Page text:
PLO/Palestinian Authority Revise Christian Tradition to Rewrite the Jews Out of It
What is relevant to the PLO/PA claim that Jesus was a "palestinian" is that the New Testament
itself says that the Bethlehem where Jesus is supposed to have been born is called Bethlehem of Judea [book of Matthew 2:1]. Get that. The NT itself says that Jesus was born in Judea. No mention of palestine. Apparently, this is a usage of Judea in the narrow Jewish sense referring only to the former kingdom of Judah, not the broad Greco-Roman usage of Judea which referred to the whole country, all of the Land of Israel, roughly speaking. I deduce that from the fact that the same chapter of Matthew calls the country "Land of Israel" twice [2:20-21]. There appears to have been another Bethlehem in the country, Bethlehem of Galilee, although this point is of lesser importance. Be that as it may, in Jesus's time the country was not called "palestine" either by the Jews, the people of the land, or by the Roman Empire or by writers in Greek and Latin. In Jesus' time nobody knew about any so-called "palestinian people."
This is my introduction to an excellent article by Evelyn Gordon on the historical revisionism of the PLO/PA and on the failure of the major Christian churches to object to this denial of their own Christian Scriptures:
Why Do Christians Tolerate Palestinian Historical Revisionism?
by Evelyn Gordon
Christmas this year brought the usual spate of Palestinian historical revisionism, including the by-now routine claim that Jesus was a Palestinian. This, as Jonathan Tobin noted, tells us a lot about the Palestinian mindset and prospects for peace. But to me, the most striking aspect of this story is that objections to such historical revision come almost exclusively from Jews, whereas many Christian churches and organizations seem to have no problem with it. After all, it’s not only Jewish history and the Jewish religion Palestinians thereby erase; they are also erasing Christian history and the Christian religion.
What, for instance, becomes of the famous scene of Jesus evicting money-changers from the Temple if, as Palestinian officials claim, the Temple never existed? (They refer to it strictly as “the alleged Temple”; for examples, see here and here.) Or what becomes of Mary’s husband Joseph, who was “of the house and lineage of David” (Luke 2:4), if, as Palestinians claim, the Davidic kingdom never existed?
Even if you want to claim, in defiance of all the evidence, that Jesus himself wasn’t a Jew, his entire story as related in the Gospels takes place in a Jewish state with a largely autonomous Jewish political and religious leadership, albeit subject to some control from the Roman Empire. According to the Gospels, it is this Jewish leadership that arrests and tries Jesus, though the Romans ultimately crucify him. If no Jewish state with the power to arrest and try ever existed (as Palestinians, again, routinely claim; see here or here, for instance), how did this most foundational of all Christian stories ever occur?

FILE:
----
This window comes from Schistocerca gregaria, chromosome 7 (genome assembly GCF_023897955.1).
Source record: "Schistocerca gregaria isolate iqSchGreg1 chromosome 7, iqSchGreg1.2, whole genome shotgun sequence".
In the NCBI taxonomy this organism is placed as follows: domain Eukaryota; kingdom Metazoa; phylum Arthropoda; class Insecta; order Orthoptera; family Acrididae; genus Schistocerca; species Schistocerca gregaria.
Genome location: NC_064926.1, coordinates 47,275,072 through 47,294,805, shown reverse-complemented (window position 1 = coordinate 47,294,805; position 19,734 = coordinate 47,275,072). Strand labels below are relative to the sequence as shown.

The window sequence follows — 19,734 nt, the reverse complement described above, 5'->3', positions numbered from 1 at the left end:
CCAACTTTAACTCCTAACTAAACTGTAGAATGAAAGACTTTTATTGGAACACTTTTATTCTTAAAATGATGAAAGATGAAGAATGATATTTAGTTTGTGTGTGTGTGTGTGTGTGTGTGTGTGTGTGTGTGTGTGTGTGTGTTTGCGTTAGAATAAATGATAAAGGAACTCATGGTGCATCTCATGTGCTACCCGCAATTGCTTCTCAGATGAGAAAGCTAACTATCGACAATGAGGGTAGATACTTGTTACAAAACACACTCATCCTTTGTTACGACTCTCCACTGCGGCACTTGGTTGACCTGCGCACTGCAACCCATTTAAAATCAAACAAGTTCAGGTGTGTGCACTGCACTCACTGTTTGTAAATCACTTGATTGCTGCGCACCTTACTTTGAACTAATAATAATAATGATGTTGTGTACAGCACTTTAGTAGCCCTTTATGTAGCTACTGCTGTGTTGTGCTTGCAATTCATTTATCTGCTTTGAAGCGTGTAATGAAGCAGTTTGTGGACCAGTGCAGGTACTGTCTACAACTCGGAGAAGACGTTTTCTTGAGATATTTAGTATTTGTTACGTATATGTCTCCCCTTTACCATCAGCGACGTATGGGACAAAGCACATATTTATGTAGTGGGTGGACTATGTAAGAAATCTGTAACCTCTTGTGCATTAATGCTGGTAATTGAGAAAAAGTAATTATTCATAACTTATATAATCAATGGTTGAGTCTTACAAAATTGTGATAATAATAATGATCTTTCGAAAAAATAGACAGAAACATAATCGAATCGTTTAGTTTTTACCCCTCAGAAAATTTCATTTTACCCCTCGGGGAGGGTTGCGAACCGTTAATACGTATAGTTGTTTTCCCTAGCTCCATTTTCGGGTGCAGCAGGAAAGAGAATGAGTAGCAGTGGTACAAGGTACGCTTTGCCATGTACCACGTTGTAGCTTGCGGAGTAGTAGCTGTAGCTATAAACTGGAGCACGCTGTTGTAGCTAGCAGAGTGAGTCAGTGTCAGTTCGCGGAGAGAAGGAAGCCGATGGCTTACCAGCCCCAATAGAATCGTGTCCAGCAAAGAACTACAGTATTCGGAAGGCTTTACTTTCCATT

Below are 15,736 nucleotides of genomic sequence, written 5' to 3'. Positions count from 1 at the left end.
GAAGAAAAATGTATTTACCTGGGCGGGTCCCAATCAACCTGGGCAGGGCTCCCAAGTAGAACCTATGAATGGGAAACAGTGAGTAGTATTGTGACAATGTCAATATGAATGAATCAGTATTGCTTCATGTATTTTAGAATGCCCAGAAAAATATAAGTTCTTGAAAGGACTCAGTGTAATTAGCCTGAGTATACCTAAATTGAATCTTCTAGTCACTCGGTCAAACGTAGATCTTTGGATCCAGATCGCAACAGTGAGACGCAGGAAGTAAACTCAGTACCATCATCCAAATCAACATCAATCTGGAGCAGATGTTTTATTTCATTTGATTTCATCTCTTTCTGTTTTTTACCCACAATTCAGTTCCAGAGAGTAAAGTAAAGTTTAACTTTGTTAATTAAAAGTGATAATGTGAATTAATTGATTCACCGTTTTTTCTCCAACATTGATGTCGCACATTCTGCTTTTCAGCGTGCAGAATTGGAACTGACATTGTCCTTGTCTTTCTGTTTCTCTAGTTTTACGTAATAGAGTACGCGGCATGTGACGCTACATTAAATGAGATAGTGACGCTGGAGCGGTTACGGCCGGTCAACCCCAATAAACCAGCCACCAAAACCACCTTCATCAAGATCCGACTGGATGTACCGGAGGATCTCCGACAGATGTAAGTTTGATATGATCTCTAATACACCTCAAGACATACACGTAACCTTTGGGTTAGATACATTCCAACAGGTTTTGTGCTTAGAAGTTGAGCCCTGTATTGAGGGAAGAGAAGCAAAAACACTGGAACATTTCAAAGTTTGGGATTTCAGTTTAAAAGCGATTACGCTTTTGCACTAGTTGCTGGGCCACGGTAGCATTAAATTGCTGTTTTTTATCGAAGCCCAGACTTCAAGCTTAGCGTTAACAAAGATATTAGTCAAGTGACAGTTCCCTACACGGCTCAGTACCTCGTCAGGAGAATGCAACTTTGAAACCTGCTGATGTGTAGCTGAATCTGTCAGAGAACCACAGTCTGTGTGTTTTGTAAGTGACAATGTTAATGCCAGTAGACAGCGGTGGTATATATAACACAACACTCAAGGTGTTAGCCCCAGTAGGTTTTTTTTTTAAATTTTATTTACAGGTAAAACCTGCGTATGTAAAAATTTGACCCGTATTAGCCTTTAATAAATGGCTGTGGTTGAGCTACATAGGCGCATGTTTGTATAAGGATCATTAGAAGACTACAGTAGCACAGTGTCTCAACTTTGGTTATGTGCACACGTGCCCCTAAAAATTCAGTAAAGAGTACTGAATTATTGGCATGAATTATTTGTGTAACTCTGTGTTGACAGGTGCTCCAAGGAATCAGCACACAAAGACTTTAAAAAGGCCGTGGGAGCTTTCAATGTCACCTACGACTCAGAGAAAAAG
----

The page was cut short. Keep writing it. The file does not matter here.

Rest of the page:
Granted, the Christians most sympathetic to this Palestinian revisionism generally represent liberal churches that aren’t wedded to a literal reading of the Bible. Nevertheless, belief in Jesus is ostensibly fundamental even for liberal Christians–and absent the historic Jewish kingdom of the Gospels, there quite literally is no Jesus.
This ties in with a related issue: Many of these same liberal Christian groups have also turned a blind eye to the ongoing slaughter of Christians in Syria and Iraq, the worsening persecution of Christians in Egypt and various other anti-Christian atrocities worldwide, preferring to focus all their energies on vilifying the one Middle Eastern country where, to quote Israeli Arab priest Father Gabriel Nadaf, “We feel secure” as Christians. As I’ve noted before, this contrast between the terrible plight of other Middle Eastern Christians and the safety they enjoy in Israel is increasingly leading Israel’s Arab Christians to rethink their former identification with the state’s opponents; one result is that the number of Arab Christians volunteering for service in the IDF shot up more than 60 percent this year (though given the minuscule starting point, the absolute numbers remain small). But no such rethinking has occurred among anti-Israel Christians in the West.
In short, the leadership of groups like the Church of Scotland or the Presbyterian Church seem prepared to sacrifice both historical Christianity and real live Christians on the altar of their single-minded obsession with undermining the Jewish state. The million-dollar question is how long their rank-and-file memberships will continue tolerating this travesty.
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I differ with Evelyn Gordon on two points:
1-- The Christian New Testament is not part of the Jewish Bible, almost all of it written in Hebrew with much of the books of Daniel and Ezra and some other parts in Aramaic. The Jewish Scriptures are distinct from the Christian Scriptures although the NT repeats parts of the Jewish Scriptures. [The paragraph has been corrected in regard to the Aramaic in the Jewish Bible, 1-4-2014]
2-- There was never a people called "palestinians." Nobody ever heard of such a people until the 1960s when the notion of a "palestinian people" was introduced to the world by British psychological warfare experts.